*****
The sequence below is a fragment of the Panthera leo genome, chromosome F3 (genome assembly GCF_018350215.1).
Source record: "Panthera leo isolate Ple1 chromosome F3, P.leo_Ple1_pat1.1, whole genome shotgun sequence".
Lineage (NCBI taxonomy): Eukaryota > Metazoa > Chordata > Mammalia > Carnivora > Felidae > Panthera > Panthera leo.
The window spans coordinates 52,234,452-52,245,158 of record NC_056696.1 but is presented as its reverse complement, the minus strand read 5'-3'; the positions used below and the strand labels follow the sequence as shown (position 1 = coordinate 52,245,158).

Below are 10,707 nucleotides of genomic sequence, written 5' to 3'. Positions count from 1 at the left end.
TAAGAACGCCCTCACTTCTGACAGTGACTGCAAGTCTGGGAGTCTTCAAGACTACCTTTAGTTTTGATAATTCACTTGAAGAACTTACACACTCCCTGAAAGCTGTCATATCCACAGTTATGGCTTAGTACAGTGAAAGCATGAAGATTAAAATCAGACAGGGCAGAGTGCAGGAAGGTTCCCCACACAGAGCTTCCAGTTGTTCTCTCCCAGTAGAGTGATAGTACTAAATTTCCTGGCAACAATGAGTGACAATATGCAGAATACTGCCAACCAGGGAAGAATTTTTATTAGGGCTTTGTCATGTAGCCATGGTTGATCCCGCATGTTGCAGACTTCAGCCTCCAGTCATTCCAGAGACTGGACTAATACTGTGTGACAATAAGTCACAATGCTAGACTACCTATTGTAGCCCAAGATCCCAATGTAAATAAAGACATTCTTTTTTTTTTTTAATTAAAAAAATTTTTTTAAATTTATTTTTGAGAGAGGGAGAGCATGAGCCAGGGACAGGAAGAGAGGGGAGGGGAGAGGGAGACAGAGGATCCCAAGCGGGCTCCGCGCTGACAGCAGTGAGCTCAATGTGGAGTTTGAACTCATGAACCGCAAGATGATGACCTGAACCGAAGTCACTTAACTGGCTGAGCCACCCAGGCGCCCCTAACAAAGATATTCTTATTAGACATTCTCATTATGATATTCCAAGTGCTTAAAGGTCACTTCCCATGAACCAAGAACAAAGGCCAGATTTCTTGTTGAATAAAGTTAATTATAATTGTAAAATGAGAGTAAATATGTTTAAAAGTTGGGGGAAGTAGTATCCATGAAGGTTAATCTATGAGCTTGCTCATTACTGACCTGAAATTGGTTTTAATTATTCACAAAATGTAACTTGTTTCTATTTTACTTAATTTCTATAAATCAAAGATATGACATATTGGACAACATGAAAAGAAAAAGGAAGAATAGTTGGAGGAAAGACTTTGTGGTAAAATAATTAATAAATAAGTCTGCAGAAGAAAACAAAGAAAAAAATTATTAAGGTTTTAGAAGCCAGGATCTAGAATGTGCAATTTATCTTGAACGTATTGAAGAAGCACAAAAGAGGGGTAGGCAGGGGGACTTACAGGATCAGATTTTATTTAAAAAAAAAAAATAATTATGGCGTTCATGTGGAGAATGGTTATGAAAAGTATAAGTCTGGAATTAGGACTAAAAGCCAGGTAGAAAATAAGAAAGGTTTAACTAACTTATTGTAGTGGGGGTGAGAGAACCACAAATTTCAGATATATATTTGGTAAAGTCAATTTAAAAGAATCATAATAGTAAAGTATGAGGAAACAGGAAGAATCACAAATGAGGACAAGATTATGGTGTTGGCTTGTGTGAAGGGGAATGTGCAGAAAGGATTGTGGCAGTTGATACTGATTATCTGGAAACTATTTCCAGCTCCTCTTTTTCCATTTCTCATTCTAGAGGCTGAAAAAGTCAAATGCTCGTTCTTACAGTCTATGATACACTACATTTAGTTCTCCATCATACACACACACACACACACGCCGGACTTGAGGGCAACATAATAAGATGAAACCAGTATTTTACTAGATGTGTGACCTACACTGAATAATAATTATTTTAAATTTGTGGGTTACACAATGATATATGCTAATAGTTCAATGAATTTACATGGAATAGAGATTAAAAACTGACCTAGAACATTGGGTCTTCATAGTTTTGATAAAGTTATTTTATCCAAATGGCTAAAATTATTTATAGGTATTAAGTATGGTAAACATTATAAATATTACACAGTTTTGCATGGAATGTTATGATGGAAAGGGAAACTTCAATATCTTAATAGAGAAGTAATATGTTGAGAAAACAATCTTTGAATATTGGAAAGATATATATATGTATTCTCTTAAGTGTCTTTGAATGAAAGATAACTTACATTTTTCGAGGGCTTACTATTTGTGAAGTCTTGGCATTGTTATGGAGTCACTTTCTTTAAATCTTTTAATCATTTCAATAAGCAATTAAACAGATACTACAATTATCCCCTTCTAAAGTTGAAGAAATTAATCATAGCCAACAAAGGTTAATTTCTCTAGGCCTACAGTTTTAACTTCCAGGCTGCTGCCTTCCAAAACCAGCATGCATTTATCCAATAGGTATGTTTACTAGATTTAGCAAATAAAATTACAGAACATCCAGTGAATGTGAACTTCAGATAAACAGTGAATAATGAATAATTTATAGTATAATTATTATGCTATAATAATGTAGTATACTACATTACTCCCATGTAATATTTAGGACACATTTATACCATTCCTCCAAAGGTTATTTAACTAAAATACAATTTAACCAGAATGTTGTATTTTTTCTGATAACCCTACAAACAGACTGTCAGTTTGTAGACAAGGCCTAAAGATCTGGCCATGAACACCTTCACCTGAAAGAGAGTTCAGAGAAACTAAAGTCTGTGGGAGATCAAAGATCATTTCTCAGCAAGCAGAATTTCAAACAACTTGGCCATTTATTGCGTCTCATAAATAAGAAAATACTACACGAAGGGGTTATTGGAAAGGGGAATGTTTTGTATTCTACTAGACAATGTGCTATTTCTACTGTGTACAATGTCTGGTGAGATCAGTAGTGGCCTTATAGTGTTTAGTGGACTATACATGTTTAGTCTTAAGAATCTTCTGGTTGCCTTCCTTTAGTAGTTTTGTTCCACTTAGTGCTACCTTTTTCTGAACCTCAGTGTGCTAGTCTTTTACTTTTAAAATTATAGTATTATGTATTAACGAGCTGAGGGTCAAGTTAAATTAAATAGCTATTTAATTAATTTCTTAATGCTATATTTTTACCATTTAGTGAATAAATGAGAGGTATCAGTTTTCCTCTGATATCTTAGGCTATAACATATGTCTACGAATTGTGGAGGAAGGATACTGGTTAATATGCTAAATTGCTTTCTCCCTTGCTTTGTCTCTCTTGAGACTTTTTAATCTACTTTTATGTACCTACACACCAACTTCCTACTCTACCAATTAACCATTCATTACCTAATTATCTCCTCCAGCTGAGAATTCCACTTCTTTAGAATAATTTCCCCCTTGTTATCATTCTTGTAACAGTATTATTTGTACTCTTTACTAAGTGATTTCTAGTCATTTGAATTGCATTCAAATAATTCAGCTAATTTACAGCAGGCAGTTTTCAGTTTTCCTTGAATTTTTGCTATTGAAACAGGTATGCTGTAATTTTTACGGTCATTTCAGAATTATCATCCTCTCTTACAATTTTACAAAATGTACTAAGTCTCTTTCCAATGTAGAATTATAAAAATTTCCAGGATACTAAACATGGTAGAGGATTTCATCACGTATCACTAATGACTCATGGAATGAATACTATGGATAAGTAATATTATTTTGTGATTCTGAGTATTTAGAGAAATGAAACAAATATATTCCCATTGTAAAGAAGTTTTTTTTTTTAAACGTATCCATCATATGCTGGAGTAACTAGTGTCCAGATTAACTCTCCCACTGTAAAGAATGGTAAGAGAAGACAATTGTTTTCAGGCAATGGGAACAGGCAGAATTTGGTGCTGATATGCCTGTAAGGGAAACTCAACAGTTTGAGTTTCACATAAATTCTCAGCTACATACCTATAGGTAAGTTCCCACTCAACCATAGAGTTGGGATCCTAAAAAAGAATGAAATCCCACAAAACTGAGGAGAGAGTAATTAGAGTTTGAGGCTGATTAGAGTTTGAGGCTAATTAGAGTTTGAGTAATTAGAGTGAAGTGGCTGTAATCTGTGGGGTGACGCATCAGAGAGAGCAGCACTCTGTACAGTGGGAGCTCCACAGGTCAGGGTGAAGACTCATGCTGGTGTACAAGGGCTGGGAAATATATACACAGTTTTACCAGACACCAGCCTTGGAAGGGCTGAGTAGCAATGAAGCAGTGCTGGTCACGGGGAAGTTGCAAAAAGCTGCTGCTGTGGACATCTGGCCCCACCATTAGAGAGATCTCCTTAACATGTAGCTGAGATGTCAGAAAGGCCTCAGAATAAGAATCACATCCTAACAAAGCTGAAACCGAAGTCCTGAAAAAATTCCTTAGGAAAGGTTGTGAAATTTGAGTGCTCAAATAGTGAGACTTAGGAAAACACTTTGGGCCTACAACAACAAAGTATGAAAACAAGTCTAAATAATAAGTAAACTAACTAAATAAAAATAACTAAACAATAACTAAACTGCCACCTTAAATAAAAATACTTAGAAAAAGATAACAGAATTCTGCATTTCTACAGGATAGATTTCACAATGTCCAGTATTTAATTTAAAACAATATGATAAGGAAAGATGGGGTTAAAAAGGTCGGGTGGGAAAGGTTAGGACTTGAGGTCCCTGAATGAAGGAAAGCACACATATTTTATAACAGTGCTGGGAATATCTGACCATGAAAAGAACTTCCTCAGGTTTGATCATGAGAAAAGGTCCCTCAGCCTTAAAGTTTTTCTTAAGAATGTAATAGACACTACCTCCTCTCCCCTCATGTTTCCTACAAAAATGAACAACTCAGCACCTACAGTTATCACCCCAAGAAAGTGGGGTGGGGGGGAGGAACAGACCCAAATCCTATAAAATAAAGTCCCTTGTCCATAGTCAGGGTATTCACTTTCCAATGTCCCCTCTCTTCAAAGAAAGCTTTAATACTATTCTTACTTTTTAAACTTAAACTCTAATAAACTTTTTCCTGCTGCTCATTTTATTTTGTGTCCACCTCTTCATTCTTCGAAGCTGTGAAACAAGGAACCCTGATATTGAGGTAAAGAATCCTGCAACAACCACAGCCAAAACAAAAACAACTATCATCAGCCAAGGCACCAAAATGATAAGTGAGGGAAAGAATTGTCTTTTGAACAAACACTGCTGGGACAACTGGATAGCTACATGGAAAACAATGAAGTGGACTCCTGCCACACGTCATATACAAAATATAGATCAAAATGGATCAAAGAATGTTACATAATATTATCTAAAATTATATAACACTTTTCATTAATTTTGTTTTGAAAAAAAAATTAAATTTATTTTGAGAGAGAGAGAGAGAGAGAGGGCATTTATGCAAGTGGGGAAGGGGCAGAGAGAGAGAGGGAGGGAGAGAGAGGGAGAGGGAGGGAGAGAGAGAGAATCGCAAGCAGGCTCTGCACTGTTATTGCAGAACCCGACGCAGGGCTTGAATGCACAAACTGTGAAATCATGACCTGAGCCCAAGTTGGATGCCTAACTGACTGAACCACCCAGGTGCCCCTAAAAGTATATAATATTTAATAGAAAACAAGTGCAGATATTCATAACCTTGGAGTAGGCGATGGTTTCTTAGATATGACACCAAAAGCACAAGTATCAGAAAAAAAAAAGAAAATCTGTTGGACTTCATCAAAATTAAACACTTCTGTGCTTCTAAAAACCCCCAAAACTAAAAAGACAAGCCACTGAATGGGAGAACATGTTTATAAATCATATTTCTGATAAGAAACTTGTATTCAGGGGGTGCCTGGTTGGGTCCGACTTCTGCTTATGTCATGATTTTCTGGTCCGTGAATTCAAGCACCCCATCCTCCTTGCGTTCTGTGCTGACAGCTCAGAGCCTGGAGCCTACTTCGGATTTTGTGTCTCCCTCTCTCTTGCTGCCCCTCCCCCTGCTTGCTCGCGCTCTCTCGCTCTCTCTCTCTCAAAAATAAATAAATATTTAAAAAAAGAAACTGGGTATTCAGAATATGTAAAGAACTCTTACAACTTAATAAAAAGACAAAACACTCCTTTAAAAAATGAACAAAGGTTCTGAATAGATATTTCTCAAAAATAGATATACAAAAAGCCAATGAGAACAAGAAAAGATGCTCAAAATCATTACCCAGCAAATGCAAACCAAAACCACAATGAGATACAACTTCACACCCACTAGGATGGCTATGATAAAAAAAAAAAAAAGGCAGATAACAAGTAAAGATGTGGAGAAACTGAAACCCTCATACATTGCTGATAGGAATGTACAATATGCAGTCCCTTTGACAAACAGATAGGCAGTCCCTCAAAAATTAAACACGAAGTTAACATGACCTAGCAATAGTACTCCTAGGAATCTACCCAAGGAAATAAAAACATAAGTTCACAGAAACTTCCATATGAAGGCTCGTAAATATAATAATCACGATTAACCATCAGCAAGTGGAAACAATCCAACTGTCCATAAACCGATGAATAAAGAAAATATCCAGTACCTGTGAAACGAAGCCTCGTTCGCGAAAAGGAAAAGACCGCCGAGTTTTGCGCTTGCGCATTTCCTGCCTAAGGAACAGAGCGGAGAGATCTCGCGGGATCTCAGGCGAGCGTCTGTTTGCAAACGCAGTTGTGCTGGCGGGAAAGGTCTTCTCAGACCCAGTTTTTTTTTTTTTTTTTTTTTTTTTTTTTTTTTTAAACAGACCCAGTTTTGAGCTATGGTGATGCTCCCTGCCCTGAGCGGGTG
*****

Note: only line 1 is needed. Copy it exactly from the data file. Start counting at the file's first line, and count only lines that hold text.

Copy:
The sequence below is a fragment of the Panthera leo genome, chromosome F3 (genome assembly GCF_018350215.1).